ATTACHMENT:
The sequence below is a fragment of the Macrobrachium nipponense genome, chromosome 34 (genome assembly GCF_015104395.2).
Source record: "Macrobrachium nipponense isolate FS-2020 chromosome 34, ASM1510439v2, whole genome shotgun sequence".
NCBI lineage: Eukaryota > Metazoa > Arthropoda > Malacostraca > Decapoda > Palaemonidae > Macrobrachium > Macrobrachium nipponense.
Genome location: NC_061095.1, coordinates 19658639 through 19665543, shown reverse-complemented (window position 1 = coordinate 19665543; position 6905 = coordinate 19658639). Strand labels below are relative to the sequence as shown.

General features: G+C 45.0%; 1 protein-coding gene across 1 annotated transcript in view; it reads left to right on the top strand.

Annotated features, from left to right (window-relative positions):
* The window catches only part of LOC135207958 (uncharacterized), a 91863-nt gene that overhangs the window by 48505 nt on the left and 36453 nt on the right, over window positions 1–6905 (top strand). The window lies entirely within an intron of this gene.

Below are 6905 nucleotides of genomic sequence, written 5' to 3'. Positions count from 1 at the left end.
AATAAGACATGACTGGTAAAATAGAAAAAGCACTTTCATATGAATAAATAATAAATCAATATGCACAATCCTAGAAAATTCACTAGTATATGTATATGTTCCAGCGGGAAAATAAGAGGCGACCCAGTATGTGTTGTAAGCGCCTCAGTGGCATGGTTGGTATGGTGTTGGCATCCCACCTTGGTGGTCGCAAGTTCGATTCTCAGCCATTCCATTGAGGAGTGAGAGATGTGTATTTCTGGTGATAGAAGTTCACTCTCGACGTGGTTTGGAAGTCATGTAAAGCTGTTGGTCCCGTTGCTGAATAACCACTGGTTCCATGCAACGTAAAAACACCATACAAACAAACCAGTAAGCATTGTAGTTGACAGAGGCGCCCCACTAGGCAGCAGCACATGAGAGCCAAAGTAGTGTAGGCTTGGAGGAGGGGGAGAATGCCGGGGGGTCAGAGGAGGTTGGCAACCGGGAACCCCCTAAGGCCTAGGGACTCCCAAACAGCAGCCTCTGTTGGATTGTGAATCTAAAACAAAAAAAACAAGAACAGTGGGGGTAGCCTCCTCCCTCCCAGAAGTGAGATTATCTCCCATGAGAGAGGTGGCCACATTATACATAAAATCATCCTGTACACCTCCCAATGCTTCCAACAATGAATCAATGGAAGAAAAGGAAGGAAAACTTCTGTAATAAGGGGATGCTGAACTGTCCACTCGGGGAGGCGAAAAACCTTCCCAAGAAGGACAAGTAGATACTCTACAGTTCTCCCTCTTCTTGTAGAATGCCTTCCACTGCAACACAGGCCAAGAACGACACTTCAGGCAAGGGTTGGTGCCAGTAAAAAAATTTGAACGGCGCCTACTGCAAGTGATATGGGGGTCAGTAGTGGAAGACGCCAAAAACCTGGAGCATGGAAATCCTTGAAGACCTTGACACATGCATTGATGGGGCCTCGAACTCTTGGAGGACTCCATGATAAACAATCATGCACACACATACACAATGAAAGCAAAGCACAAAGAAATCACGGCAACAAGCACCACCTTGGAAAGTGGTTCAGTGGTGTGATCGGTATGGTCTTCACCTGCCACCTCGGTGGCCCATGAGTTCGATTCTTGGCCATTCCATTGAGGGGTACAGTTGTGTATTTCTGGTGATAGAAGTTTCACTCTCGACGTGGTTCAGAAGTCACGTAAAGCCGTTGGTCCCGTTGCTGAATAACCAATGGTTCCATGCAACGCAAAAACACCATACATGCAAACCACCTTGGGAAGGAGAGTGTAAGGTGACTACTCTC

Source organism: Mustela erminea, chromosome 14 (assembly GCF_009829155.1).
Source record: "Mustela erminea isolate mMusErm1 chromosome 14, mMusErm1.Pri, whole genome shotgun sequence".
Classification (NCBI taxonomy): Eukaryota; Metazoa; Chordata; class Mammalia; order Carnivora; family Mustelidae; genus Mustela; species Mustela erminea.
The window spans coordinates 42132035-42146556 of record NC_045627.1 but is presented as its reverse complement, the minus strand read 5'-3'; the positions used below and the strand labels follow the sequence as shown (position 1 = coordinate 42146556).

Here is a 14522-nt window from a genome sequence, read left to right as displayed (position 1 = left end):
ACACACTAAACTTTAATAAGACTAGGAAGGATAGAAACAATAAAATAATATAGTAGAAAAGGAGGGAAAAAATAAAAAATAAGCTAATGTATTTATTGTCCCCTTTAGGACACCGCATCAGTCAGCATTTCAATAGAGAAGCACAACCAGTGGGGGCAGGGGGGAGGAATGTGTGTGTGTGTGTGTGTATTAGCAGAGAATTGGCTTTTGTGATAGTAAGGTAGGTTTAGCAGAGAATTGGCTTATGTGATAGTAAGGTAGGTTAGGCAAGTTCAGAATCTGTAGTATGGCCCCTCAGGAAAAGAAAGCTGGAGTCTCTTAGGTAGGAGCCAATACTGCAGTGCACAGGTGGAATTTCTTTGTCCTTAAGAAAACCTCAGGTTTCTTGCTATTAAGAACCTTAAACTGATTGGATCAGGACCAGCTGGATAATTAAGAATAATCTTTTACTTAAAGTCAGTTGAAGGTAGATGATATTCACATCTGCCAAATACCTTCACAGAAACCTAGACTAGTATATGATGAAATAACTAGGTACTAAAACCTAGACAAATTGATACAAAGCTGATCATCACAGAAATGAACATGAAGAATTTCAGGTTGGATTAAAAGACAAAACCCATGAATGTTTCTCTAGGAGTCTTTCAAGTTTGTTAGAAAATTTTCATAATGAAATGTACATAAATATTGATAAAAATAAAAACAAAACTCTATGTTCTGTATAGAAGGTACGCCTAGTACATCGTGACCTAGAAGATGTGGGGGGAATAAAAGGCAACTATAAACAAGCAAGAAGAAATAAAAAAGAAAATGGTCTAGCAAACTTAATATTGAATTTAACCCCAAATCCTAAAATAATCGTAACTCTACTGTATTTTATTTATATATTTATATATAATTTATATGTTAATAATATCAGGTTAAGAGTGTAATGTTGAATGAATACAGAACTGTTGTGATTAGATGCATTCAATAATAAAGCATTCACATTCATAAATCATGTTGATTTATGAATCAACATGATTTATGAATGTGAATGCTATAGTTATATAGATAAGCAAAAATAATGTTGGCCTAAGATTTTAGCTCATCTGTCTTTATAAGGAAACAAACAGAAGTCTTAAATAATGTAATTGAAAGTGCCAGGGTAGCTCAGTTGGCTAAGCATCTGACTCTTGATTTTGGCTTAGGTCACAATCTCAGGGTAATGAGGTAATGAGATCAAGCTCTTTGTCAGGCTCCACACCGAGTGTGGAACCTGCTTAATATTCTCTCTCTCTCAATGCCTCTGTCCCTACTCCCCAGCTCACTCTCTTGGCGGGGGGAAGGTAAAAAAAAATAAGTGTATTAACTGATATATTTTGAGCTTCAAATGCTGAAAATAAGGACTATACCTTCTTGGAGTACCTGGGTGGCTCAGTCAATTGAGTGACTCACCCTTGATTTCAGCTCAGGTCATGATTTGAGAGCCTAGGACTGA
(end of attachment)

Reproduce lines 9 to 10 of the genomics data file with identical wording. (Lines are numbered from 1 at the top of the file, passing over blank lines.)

AATAAGACATGACTGGTAAAATAGAAAAAGCACTTTCATATGAATAAATAATAAATCAATATGCACAATCCTAGAAAATTCACTAGTATATGTATATGTTCCAGCGGGAAAATAAGAGGCGACCCAGTATGTGTTGTAAGCGCCTCAGTGGCATGGTTGGTATGGTGTTGGCATCCCACCTTGGTGGTCGCAAGTTCGATTCTCAGCCATTCCATTGAGGAGTGAGAGATGTGTATTTCTGGTGATAGAAGTTCACTCTCGACGTGGTTTGGAAGTCATGTAAAGCTGTTGGTCCCGTTGCTGAATAACCACTGGTTCCATGCAACGTAAAAACACCATACAAACAAACCAGTAAGCATTGTAGTTGACAGAGGCGCCCCACTAGGCAGCAGCACATGAGAGCCAAAGTAGTGTAGGCTTGGAGGAGGGGGAGAATGCCGGGGGGTCAGAGGAGGTTGGCAACCGGGAACCCCCTAAGGCCTAGGGACTCCCAAACAGCAGCCTCTGTTGGATTGTGAATCTAAAACAAAAAAAACAAGAACAGTGGGGGTAGCCTCCTCCCTCCCAGAAGTGAGATTATCTCCCATGAGAGAGGTGGCCACATTATACATAAAATCATCCTGTACACCTCCCAATGCTTCCAACAATGAATCAATGGAAGAAAAGGAAGGAAAACTTCTGTAATAAGGGGATGCTGAACTGTCCACTCGGGGAGGCGAAAAACCTTCCCAAGAAGGACAAGTAGATACTCTACAGTTCTCCCTCTTCTTGTAGAATGCCTTCCACTGCAACACAGGCCAAGAACGACACTTCAGGCAAGGGTTGGTGCCAGTAAAAAAATTTGAACGGCGCCTACTGCAAGTGATATGGGGGTCAGTAGTGGAAGACGCCAAAAACCTGGAGCATGGAAATCCTTGAAGACCTTGACACATGCATTGATGGGGCCTCGAACTCTTGGAGGACTCCATGATAAACAATCATGCACACACATACACAATGAAAGCAAAGCACAAAGAAATCACGGCAACAAGCACCACCTTGGAAAGTGGTTCAGTGGTGTGATCGGTATGGTCTTCACCTGCCACCTCGGTGGCCCATGAGTTCGATTCTTGGCCATTCCATTGAGGGGTACAGTTGTGTATTTCTGGTGATAGAAGTTTCACTCTCGACGTGGTTCAGAAGTCACGTAAAGCCGTTGGTCCCGTTGCTGAATAACCAATGGTTCCATGCAACGCAAAAACACCATACATGCAAACCACCTTGGGAAGGAGAGTGTAAGGTGACTACTCTC

Source organism: Mustela erminea, chromosome 14 (assembly GCF_009829155.1).